Letter from Damon Cleveland to President Reagan Urging the Creation of a Martin Luther King, Jr. Federal Holiday
Several students from the P.S. 241 school in Brooklyn, New York wrote letters to President Reagan shortly after his inauguration, urging him to make Dr. King’s birthday a national holiday.
On November 2, 1983, President Reagan signed the Act of Congress that created the Martin Luther King, Jr. Federal Holiday to occur on the third Monday in January.
"Please put this at the top of your list of things to do."
from the Presidential Timeline
This week in 1963, President Lyndon B. Johnson signed the Higher Education Facilities Act
At the signing, LBJ said:
"A great former President of the Republic of my State said, ‘The educated mind is the guardian genius of democracy. It is the only dictator that free men recognize and the only ruler that free men desire.’ So this new law is the most significant education bill passed by the Congress in the history of the Republic."
Photo: President Johnson signing the Higher Education Facilities Act, 12/16/63.
-from the LBJ Library
The Little Rock School Integration Crisis
On September 2, the day before school was to start in Little Rock, Arkansas,Governor Orval Faubus ordered the state’s National Guard to surround Central High School to prevent entry of African-American students. The group, since known as the Little Rock Nine, did not attend the first day, but on September 4, the National Guardsmen barred their entry to Central High School.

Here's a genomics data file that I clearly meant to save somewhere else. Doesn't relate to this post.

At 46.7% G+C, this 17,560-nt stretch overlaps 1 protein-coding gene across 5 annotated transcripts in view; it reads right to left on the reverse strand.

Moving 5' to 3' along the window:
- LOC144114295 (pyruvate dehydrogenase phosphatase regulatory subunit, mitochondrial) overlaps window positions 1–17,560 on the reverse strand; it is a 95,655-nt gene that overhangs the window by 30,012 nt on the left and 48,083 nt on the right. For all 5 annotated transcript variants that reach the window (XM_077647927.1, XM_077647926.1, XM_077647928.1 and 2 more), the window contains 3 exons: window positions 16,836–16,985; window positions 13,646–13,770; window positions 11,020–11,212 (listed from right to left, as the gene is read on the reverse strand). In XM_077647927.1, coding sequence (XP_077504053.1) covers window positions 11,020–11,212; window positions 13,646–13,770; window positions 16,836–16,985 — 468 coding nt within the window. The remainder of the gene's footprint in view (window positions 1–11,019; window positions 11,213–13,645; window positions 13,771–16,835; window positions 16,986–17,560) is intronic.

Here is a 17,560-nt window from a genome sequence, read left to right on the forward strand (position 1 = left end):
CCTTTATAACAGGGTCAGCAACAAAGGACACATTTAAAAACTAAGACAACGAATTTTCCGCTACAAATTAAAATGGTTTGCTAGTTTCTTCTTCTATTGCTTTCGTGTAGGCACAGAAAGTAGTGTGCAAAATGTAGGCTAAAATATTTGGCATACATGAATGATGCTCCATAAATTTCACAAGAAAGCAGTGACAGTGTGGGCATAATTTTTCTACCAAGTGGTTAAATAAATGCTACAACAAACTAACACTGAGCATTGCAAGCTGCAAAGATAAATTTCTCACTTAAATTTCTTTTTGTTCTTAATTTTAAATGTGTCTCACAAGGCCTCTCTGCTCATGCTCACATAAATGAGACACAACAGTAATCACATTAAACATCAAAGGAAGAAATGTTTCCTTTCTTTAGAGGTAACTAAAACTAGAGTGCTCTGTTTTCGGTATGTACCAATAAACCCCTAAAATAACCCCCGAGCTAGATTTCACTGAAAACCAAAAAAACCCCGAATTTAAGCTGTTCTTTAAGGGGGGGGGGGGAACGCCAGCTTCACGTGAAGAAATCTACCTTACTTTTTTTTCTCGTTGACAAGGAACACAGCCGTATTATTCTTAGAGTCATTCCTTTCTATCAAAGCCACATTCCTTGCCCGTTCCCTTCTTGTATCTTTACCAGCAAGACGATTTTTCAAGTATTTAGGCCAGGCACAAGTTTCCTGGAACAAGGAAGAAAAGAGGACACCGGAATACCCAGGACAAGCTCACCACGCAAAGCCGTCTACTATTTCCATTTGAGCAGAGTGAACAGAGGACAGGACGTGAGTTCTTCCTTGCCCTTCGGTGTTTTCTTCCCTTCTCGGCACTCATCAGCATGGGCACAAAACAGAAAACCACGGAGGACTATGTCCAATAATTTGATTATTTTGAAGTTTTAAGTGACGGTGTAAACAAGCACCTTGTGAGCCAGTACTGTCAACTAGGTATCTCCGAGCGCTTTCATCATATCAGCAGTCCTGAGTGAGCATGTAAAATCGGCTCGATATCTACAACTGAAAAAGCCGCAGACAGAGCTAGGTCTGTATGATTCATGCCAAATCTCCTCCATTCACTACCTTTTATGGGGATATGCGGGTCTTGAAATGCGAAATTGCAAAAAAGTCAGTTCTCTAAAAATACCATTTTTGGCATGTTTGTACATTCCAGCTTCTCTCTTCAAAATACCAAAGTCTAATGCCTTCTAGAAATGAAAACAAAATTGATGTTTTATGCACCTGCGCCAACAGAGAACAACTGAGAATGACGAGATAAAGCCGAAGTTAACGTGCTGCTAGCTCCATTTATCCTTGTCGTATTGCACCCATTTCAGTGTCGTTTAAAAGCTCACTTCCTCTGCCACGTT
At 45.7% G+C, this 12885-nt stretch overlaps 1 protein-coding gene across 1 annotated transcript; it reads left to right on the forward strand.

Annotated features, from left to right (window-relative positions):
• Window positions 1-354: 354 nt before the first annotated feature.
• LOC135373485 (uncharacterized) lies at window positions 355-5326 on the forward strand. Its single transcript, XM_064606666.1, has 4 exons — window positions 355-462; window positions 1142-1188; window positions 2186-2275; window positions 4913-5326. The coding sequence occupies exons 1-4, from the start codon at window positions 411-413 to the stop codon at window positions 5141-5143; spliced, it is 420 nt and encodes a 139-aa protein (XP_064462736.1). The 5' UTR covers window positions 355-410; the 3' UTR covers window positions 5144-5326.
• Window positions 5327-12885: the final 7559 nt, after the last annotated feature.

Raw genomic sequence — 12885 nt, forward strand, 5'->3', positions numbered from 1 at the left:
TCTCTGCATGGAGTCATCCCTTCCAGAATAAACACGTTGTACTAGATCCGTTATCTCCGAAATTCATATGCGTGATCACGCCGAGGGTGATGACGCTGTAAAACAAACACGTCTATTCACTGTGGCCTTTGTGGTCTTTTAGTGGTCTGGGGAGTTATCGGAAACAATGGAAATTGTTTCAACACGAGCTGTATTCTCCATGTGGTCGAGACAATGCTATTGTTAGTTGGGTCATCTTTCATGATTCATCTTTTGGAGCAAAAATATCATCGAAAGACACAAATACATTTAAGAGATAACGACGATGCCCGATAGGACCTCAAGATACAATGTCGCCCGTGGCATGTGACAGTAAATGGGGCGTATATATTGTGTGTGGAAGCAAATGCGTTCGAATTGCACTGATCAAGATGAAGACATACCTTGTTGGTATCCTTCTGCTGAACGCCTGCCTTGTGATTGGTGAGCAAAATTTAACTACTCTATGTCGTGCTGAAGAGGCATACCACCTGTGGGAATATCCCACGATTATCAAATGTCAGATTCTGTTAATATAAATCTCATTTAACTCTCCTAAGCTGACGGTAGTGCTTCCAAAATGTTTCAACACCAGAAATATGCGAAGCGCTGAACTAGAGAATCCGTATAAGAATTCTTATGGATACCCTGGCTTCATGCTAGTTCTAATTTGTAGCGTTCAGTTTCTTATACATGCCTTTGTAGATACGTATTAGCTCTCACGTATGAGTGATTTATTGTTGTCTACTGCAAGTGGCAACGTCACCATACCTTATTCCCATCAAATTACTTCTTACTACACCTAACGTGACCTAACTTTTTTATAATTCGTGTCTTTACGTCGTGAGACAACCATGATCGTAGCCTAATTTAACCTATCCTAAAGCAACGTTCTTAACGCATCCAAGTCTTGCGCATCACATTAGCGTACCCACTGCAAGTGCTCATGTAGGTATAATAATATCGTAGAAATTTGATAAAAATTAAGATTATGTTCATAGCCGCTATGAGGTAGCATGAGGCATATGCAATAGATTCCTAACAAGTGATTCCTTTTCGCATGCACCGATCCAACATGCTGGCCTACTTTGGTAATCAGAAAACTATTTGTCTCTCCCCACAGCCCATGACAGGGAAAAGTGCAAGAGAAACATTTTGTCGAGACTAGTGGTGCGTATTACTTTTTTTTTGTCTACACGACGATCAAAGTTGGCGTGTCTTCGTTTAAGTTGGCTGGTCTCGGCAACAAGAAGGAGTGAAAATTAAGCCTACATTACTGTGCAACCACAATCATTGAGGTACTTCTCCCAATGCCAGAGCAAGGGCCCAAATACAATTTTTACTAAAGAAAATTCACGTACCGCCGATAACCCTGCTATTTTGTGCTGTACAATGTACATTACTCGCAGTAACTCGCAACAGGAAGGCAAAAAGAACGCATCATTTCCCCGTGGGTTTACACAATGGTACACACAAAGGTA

Three weeks later, amid mob violence outside of the school, President Dwight D. Eisenhower ordered the dispatch of federal troops to uphold the law. Read More.
Photo: National Guard Troops lined up along Park Street in front of Little Rock Central High School. Courtesy of the Central High Museum Historical Collections/UALR Archives and Special Collections. September 1957.
-from the Presidential Timeline
LBJ Signs the Civil Rights Act
On this day in 1964, President Johnson signed the Civil Rights Act of 1964 outlawing discrimination based on race, color, national origin, religion, or sex in public accommodations such as hotels, theaters, parks, restaurants, and other public places.
The act also authorized the withdrawal of Federal funds from programs that practice discrimination. It discouraged job discrimination through the creation of the Equal Employment Opportunity Commission. Additionally, it authorized the Attorney General to bring lawsuits against schools practicing segregation, and made the Commission on Civil Rights a permanent organization.
Photo: President Lyndon B. Johnson signs the 1964 Civil Rights Act with Martin Luther King, Jr. and others behind him. East Room, White House. 7/2/64.
-from the LBJ Library
"That we have the vote means nothing. That we use it in the right way means everything. Our political work has only begun when we have the ballot. And that work should be carried out exactly as our college work is — as any good work which we undertake is — it must be thoughtful, idealistic, clean, effective."
-Lou Henry Hoover, April 10, 1920
Before she was First Lady, Lou Henry Hoover spoke at Bryn Mawr College in Pennsylvania. At the time of her speech, the 19th Amendment had been passed by Congress. On August 18, 1920, the amendment was ratified, guaranteeing American women the right to vote.
-from the Hoover Library